Somewhere in a dense forest of ash and elm trees, a hunter readies his spear for the kill. He hurls his stone-tipped weapon at his prey, an unsuspecting white-tailed deer he has tracked since morning. The crude projectile pierces the animal’s hide, killing it and giving the hunter food to bring back to his family many miles away. Such was survival circa 5,000 B.C. in ancient North America.

But today, the average person barely has to lift a finger, let alone throw a spear to quell their appetite. The next meal is a mere online order away. And according to anthropologists, this convenient, sedentary way of life is making bones weak. Ahead, there's a future of fractures, breaks, and osteoporosis. But for some anthropologists, the key to preventing aches in bones is by better understanding the skeletons of our hunter-gatherer ancestors.

“Over the vast majority of human prehistory, our ancestors engaged in far more activity over longer distances than we do today,” said Brian Richmond, an anthropologist from the American Museum of Natural History in New York, in a statement. “We cannot fully understand human health today without knowing how our bodies evolved to work in the past, so it is important to understand how our skeletons evolved within the context of those high levels of activity.”

For thousands of years, Native American hunter-gatherers trekked on strenuous ventures for food. And for those same thousands of years, dense skeletons supported their movements. But about 6,000 years later with the advent of agriculture the bones and joints of Native Americans became less rigid and more fragile. Similar transitions occurred across the world as populations shifted from foraging to farming, according to two new papers published Monday in the Proceedings of the National Academies of Sciences.

Modern humans (right) have unusually low density in bones throughout the skeleton, compared with modern chimpanzee, and ancient ancestors, Australopithecus and the Neanderthal (AMNH).

“What our studies show is that modern people today have much less bone density than we should,” said Richmond, one of the studies' co-authors. His team studies spongy bone, a type of bone found at the joints. One day in 2010 when he and his colleague Habiba Chirchir were comparing the bone structure of a human’s middle finger with that of a chimpanzee, they noticed that the human’s was much more porous than the primate’s. His team made a similar finding when they compared foot bones between the two, which Richmond found surprising. He expected humans to have denser foot bones because they bear all of their weight on them.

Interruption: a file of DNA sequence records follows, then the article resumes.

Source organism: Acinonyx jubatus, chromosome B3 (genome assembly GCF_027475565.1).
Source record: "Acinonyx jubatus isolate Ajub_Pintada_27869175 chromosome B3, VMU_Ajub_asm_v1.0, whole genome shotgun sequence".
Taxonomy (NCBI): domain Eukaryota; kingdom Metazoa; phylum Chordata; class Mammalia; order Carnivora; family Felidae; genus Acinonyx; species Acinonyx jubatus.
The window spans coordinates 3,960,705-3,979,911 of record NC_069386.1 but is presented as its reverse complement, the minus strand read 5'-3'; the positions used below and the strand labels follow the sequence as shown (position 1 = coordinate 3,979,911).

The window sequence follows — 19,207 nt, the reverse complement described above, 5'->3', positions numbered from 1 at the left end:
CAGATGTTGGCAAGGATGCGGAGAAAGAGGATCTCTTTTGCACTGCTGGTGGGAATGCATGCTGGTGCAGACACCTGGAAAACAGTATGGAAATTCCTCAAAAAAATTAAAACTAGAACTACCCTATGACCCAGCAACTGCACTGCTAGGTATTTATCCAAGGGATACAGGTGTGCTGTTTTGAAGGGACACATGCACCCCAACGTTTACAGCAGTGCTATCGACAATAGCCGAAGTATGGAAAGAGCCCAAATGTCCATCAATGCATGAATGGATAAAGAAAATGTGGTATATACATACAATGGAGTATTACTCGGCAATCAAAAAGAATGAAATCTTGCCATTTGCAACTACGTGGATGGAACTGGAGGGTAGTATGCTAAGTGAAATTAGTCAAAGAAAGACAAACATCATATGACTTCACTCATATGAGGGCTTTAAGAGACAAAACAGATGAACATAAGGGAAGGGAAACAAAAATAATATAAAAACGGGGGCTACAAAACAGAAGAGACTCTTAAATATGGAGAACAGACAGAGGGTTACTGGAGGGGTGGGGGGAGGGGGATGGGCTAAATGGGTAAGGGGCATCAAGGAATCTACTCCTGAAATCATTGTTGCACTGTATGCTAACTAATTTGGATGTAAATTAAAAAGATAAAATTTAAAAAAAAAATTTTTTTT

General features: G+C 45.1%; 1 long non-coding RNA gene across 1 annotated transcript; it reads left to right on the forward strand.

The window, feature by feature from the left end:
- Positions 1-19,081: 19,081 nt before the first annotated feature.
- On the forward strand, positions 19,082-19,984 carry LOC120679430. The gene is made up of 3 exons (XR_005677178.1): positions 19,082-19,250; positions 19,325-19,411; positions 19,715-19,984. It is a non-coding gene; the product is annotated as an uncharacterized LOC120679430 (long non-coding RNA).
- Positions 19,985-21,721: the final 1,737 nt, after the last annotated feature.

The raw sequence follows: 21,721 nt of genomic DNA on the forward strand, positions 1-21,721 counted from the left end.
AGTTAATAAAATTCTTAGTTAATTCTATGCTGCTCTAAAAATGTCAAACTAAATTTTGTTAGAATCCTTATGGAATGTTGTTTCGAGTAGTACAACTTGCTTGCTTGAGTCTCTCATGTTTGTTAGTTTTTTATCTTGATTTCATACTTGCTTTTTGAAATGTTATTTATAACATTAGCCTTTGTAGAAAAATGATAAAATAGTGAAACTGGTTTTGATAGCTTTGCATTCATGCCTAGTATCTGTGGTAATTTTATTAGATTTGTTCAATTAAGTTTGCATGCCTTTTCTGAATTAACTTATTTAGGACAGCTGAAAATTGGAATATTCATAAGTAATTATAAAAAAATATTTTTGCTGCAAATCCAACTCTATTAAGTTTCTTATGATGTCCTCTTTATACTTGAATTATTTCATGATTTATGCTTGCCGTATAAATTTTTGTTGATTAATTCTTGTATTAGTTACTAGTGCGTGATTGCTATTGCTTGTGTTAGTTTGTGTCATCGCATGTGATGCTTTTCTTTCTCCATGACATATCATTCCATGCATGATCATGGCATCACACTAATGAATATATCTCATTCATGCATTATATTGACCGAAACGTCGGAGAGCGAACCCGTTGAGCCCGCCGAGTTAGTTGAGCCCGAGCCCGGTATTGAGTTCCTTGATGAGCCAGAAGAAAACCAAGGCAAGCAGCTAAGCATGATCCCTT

Comparison between bone mass in a hunter-gatherer
and an agriculturalist hip joint. (Timothy Ryan and Colin Shaw)

“So now we asked, do modern human skeletons have unusually low density in our joints? And if so, why?” said Richmond. The team set out to find if there was a recent evolutionary change in skeletal strength. They compared the density in modern human joints from industrial time and early farming era, with that of primates and ancient human hunter-gatherers. For their analysis they performed high-resolution imaging of joints in eight different locations: the humerus, ulna, radius, the metacarpal, femur, the metatarsal and two places in the tibia. They found that modern human joints only have three-fourths to one-third the bone density that modern chimpanzees and orangutans (and ancient humans) have.

While Richmond was conducting a broad analysis of bone density, two anthropologists, Colin Shaw from the University of Cambridge in the U.K. and Timothy Ryan from Penn State, did a narrow study looking at hip joints in foragers from 7,000 years ago and farmers 700 years ago. Using a high-resolution CT scanner, the team found that the foragers had 20 percent more bone mass than the farmers—the equivalent to how much an astronaut loses after spending three months weightless in space. But both groups’ bones were far less dense than those of humans from 150,000 years ago, just like in Richmond's study.

“The fact is, we're human, we can be as strong as an orangutan—we're just not, because we are not challenging our bones with enough loading, predisposing us to have weaker bones so that, as we age, situations arise where bones are breaking when, previously, they would not have” Shaw said in a statement.

Both teams conclude that as humans quit venturing through thick forests and vast plains after herds of deer and buffalo, and instead remained sedentary to farm their food, they exposed their skeletons to less stress. Such changes in activity, rather than diet, might have made us more prone to osteoporosis and breaking bones, the teams said. Their next steps are to analyze the bones of modern marathon runners and athletes to observe how their rigorous exercising affects their bone density. The researchers also warn that with the deskbound lives that many people lead today, our bones may have become even more brittle than ever before.